The Blue Nile is a river originating at Lake Tana in Ethiopia. With the White Nile, it is one of the two major tributaries of the Nile. The Blue Nile supplies about 80% of the water in the Nile during the rainy season. The Blue Nile is so called because floods during the summer monsoon erode a vast amount of fertile soil from the Ethiopian Highlands and carry it downstream as silt, turning the water dark brown or almost black.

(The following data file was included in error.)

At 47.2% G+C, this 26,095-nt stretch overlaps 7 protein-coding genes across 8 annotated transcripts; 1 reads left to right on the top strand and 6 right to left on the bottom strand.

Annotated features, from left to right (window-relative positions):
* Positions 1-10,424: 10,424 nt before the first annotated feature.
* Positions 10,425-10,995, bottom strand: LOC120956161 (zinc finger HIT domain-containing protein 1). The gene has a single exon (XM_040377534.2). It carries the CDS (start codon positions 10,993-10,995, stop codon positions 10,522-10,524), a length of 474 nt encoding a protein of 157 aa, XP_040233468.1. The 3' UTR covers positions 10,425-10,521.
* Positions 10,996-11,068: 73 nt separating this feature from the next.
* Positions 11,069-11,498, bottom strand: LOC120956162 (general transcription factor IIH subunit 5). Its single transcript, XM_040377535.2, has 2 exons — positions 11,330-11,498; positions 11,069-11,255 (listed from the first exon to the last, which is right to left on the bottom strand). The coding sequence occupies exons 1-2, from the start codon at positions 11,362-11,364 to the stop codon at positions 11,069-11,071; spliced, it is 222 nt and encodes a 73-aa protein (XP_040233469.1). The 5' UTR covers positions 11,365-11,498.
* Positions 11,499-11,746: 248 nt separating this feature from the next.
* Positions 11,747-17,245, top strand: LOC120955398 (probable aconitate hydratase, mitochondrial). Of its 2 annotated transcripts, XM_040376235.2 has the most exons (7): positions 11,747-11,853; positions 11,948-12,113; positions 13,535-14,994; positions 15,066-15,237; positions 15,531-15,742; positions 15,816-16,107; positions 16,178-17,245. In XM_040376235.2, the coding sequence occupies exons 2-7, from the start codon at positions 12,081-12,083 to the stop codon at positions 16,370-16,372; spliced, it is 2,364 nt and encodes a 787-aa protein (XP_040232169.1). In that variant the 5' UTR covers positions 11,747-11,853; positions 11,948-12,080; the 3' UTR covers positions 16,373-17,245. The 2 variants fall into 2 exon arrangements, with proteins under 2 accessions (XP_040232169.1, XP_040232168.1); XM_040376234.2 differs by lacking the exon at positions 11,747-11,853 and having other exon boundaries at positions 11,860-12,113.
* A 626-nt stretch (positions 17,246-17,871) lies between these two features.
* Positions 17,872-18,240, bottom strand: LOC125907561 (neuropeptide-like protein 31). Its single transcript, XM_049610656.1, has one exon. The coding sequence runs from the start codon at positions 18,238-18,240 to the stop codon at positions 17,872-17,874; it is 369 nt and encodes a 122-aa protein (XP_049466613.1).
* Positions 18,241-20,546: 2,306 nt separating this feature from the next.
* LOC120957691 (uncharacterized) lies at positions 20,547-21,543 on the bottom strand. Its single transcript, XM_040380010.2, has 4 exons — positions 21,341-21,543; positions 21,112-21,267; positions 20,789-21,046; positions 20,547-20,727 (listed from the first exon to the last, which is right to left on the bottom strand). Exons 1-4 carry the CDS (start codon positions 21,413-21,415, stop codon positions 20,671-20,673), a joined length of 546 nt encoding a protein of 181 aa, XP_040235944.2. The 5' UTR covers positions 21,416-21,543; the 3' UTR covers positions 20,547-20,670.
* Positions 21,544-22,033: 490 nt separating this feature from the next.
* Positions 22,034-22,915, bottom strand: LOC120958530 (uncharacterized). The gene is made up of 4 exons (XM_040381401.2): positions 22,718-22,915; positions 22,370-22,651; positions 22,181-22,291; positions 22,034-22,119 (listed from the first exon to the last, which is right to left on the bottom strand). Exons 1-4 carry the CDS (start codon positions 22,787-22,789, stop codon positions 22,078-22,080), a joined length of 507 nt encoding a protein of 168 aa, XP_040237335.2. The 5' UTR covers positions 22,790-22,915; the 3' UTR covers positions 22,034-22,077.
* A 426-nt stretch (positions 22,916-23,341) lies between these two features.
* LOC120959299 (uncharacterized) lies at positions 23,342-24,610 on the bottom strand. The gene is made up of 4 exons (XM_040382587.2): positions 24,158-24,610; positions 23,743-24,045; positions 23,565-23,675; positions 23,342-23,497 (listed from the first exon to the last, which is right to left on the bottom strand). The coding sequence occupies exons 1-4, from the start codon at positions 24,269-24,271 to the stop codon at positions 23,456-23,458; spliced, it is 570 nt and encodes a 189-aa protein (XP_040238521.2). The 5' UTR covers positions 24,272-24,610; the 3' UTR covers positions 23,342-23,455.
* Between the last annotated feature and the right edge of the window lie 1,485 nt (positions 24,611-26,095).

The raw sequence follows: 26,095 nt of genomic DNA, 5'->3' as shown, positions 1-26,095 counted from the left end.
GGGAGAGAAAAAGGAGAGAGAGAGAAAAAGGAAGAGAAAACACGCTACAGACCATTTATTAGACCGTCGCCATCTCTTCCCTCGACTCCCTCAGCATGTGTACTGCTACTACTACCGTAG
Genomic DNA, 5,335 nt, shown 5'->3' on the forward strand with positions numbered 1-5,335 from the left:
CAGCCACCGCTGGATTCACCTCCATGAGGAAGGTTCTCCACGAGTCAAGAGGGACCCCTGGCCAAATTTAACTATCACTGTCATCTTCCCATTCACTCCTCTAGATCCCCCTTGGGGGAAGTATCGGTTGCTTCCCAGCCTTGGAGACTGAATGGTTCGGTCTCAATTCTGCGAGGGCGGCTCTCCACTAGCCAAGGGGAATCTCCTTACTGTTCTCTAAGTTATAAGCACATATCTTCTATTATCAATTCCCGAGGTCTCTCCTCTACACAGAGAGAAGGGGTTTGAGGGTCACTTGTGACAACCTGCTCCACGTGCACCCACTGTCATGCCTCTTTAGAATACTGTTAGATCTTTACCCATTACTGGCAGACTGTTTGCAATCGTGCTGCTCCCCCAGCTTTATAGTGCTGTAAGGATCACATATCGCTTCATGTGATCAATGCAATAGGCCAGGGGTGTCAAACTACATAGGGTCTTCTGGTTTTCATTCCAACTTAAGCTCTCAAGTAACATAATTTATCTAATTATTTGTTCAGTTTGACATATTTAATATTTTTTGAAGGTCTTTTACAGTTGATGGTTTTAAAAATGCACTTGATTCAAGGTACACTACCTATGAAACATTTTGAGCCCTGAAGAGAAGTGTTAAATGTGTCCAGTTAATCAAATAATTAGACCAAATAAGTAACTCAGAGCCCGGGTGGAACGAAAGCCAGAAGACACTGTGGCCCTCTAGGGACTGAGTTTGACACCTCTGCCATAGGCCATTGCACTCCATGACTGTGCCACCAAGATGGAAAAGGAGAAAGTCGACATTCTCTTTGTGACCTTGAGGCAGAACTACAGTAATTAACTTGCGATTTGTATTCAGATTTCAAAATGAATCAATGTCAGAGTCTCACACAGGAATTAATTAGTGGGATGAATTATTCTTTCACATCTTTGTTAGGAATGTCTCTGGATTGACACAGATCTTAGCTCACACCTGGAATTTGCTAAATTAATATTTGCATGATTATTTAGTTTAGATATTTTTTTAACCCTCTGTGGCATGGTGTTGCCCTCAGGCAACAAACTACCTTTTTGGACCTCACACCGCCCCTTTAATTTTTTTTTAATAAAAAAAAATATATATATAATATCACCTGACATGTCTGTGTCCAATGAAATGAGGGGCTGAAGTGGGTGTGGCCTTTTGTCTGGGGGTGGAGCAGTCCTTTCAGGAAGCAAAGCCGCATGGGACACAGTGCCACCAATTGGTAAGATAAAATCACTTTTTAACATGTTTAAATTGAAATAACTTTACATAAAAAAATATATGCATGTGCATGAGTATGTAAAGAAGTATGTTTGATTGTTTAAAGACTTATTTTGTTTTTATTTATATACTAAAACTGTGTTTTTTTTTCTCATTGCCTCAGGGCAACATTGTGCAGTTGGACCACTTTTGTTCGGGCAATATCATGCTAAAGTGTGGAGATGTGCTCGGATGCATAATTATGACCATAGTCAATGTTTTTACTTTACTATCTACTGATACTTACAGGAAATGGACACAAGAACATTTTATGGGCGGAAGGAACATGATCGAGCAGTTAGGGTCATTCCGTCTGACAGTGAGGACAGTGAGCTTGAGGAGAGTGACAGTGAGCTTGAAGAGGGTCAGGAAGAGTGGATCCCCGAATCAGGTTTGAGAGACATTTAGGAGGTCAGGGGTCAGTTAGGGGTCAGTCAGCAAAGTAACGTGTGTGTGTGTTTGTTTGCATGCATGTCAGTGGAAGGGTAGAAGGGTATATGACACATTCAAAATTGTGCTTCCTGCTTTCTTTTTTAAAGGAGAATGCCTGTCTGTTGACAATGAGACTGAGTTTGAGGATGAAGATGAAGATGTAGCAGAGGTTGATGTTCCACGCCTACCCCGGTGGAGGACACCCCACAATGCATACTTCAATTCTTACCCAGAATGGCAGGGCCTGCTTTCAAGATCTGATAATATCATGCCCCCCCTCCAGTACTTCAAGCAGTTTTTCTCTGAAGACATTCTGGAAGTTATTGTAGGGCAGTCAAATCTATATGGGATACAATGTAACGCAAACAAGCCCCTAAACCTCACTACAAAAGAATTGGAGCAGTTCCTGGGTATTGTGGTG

According to materials published by the Central Statistical Agency, the Blue Nile has a total length of 1,450 kilometres (900 mi), of which 800 kilometres (500 mi) are inside Ethiopia. The Blue Nile flows generally south from Lake Tana and then west across Ethiopia and northwest into Sudan. Within 30 km (19 mi) of its source at Lake Tana, the river enters a canyon about 400 km (250 mi) long. This gorge is a tremendous obstacle for travel and communication from the north half of Ethiopia to the southern half. The canyon was first referred to as the "Grand Canyon" by the British team that accomplished the first descent of the river from Lake Tana to near the end of the canyon in 1968.

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